Continued from Part 1…
After choosing the need to be poor in spirit as the first of the attitudes that a true child of God should have, Jesus went on to say:
Blessed are those who mourn. (verse 4)
This seems like an odd thing for Jesus to say. Are those that mourn really happy? According to Jesus, godly mourning is another one of those graces that is necessary for a Christ-follower to be truly happy. Another way to put it would be to say, Blessed, happy, or joyful are those who mourn. First of all, we need to determine what it is that is being mourned.
A quality that has nearly been lost–at least in much of the world, is a genuine sorrow for sin. When we read accounts of great revivals that have passed through history, something that has always been a part of each of these great encounters with God, is a deep recognition of sin by the one coming before God for mercy. In fact, the word “repentance” is for the most part, avoided today. Real sorrow, or true remorse has almost been lost in this modern self-centered age. True remorse has been replaced with, at best, regret. A person can feel regret because they were caught doing wrong. Remorse however, speaks of a true mourning for finding oneself in a place of spiritual separation from God. True remorse used to commonly bring tears and often a great crying out to God for mercy.
Not only is the word “repent” rare today, so is the word “sin”. We have become too sophisticated, or maybe we think we are too enlightened for such degrading descriptives! God’s opinion however differs from ours, and it is His view of things that we must recognize because it is the difference between spiritual and eternal life or spiritual and eternal death. There are many Scriptures describing what our true spiritual condition is without the sovereign intervention offered through the Blood of Jesus. Let’s look at a passage in Ephesians 2:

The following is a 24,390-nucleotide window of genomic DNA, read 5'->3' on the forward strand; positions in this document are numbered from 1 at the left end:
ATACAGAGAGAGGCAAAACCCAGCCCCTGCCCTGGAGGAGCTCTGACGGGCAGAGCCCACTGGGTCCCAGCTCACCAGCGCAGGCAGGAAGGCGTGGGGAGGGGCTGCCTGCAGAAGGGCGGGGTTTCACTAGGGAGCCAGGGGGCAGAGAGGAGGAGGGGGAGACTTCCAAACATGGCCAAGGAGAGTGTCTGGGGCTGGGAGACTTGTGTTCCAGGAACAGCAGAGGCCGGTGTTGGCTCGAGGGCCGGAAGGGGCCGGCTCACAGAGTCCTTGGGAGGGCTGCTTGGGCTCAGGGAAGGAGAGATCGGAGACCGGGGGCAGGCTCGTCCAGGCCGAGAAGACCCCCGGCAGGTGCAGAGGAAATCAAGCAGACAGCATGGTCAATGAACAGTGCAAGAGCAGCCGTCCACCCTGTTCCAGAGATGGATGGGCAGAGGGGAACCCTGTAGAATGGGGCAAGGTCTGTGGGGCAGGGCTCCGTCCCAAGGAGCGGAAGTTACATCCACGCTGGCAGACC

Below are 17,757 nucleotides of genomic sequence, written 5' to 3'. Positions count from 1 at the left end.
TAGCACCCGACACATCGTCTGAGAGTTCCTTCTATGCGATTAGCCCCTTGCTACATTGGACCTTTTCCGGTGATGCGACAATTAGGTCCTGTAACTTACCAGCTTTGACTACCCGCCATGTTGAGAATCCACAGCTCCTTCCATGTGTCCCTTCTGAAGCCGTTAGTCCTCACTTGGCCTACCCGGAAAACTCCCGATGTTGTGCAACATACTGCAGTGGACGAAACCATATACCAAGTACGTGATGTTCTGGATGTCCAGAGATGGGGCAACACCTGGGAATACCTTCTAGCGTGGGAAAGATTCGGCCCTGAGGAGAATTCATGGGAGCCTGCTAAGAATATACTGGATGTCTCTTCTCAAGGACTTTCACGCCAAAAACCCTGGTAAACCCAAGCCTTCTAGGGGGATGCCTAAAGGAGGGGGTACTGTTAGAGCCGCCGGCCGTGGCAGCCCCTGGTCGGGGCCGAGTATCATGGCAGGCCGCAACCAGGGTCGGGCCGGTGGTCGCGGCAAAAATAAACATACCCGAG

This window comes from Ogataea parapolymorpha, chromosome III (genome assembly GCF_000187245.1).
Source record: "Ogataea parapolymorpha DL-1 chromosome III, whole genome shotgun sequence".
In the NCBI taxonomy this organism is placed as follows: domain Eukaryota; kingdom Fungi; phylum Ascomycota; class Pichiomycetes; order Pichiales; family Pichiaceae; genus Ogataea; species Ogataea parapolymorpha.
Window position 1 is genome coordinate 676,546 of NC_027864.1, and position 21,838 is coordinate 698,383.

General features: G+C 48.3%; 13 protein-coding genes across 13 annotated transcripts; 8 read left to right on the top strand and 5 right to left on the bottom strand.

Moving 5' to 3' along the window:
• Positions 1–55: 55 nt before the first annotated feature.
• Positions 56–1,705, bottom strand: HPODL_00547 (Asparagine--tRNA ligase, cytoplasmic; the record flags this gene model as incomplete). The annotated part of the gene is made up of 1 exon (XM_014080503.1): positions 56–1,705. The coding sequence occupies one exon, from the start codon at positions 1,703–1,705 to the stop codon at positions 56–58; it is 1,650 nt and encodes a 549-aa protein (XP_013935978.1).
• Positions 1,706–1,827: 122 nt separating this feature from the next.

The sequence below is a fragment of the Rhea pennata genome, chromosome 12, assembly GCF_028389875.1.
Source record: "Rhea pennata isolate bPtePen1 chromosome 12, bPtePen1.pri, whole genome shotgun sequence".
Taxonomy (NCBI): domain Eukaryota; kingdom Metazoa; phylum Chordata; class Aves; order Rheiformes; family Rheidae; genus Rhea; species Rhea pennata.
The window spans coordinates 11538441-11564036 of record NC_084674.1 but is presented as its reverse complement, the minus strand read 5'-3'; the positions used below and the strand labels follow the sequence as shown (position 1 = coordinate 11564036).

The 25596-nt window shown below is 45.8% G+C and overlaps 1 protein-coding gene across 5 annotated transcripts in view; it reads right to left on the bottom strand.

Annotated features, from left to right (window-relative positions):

And you He made alive, who were dead in trespasses and sins, in which you once walked according to the course of this world, according to the prince of the power of the air, the spirit who now works in the sons of disobedience, among whom also we all once conducted ourselves in the lusts of our flesh, fulfilling the desires of the flesh and of the mind, and were by nature children of wrath, just as the others. But God, who is rich in mercy, because of his great love with which He loved us, even when we were dead in trespasses, made us alive together with Christ (by grace you have been saved), and raised us up together, and made us sit together in the heavenly places in Christ Jesus, that in the ages to come He might show the exceeding riches of his grace in His kindness toward us in Christ Jesus. For by grace you have been saved through faith, and that not of yourselves; it is the gift of God, not of works, lest anyone should boast. For we are His workmanship, created in Christ Jesus for good works, which God prepared beforehand that we should walk in them. Ephesians 2:1-10